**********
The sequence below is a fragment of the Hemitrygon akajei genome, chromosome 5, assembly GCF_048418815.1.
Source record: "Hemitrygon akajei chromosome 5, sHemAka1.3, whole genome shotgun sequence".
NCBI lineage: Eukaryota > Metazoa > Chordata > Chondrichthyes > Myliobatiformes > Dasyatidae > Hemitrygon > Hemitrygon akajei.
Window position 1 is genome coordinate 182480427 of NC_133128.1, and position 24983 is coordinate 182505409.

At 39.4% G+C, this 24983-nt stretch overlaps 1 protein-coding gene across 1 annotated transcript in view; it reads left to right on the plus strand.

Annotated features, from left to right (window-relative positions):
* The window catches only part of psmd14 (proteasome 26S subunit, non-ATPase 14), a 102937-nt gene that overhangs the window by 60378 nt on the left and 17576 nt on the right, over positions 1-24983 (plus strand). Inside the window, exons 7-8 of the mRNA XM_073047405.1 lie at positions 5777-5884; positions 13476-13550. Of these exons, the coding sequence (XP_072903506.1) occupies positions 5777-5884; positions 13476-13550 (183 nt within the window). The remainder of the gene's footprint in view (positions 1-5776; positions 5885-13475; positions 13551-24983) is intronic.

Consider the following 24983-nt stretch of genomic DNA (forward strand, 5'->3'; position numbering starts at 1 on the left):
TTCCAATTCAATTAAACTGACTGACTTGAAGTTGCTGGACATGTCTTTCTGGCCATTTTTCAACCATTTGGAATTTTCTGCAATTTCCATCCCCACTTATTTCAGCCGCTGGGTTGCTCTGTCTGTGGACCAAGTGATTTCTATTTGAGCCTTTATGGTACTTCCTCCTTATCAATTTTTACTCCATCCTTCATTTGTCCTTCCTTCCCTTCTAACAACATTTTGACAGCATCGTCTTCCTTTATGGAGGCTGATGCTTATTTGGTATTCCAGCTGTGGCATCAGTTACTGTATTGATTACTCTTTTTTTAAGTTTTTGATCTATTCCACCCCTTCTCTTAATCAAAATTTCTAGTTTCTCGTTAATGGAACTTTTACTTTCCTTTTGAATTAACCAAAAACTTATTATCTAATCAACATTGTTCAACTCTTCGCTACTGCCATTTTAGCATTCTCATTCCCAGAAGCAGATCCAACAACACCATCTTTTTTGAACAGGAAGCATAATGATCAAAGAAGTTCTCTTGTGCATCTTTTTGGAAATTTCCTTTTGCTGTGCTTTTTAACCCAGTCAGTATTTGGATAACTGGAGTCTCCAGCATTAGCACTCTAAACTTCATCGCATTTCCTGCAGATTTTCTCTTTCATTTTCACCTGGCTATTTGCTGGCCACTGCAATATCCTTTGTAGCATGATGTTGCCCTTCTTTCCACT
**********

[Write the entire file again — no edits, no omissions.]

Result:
The sequence below is a fragment of the Hemitrygon akajei genome, chromosome 5, assembly GCF_048418815.1.
Source record: "Hemitrygon akajei chromosome 5, sHemAka1.3, whole genome shotgun sequence".
NCBI lineage: Eukaryota > Metazoa > Chordata > Chondrichthyes > Myliobatiformes > Dasyatidae > Hemitrygon > Hemitrygon akajei.
Window position 1 is genome coordinate 182480427 of NC_133128.1, and position 24983 is coordinate 182505409.

At 39.4% G+C, this 24983-nt stretch overlaps 1 protein-coding gene across 1 annotated transcript in view; it reads left to right on the plus strand.

Annotated features, from left to right (window-relative positions):
* The window catches only part of psmd14 (proteasome 26S subunit, non-ATPase 14), a 102937-nt gene that overhangs the window by 60378 nt on the left and 17576 nt on the right, over positions 1-24983 (plus strand). Inside the window, exons 7-8 of the mRNA XM_073047405.1 lie at positions 5777-5884; positions 13476-13550. Of these exons, the coding sequence (XP_072903506.1) occupies positions 5777-5884; positions 13476-13550 (183 nt within the window). The remainder of the gene's footprint in view (positions 1-5776; positions 5885-13475; positions 13551-24983) is intronic.

Consider the following 24983-nt stretch of genomic DNA (forward strand, 5'->3'; position numbering starts at 1 on the left):
TTCCAATTCAATTAAACTGACTGACTTGAAGTTGCTGGACATGTCTTTCTGGCCATTTTTCAACCATTTGGAATTTTCTGCAATTTCCATCCCCACTTATTTCAGCCGCTGGGTTGCTCTGTCTGTGGACCAAGTGATTTCTATTTGAGCCTTTATGGTACTTCCTCCTTATCAATTTTTACTCCATCCTTCATTTGTCCTTCCTTCCCTTCTAACAACATTTTGACAGCATCGTCTTCCTTTATGGAGGCTGATGCTTATTTGGTATTCCAGCTGTGGCATCAGTTACTGTATTGATTACTCTTTTTTTAAGTTTTTGATCTATTCCACCCCTTCTCTTAATCAAAATTTCTAGTTTCTCGTTAATGGAACTTTTACTTTCCTTTTGAATTAACCAAAAACTTATTATCTAATCAACATTGTTCAACTCTTCGCTACTGCCATTTTAGCATTCTCATTCCCAGAAGCAGATCCAACAACACCATCTTTTTTGAACAGGAAGCATAATGATCAAAGAAGTTCTCTTGTGCATCTTTTTGGAAATTTCCTTTTGCTGTGCTTTTTAACCCAGTCAGTATTTGGATAACTGGAGTCTCCAGCATTAGCACTCTAAACTTCATCGCATTTCCTGCAGATTTTCTCTTTCATTTTCACCTGGCTATTTGCTGGCCACTGCAATATCCTTTGTAGCATGATGTTGCCCTTCTTTCCACT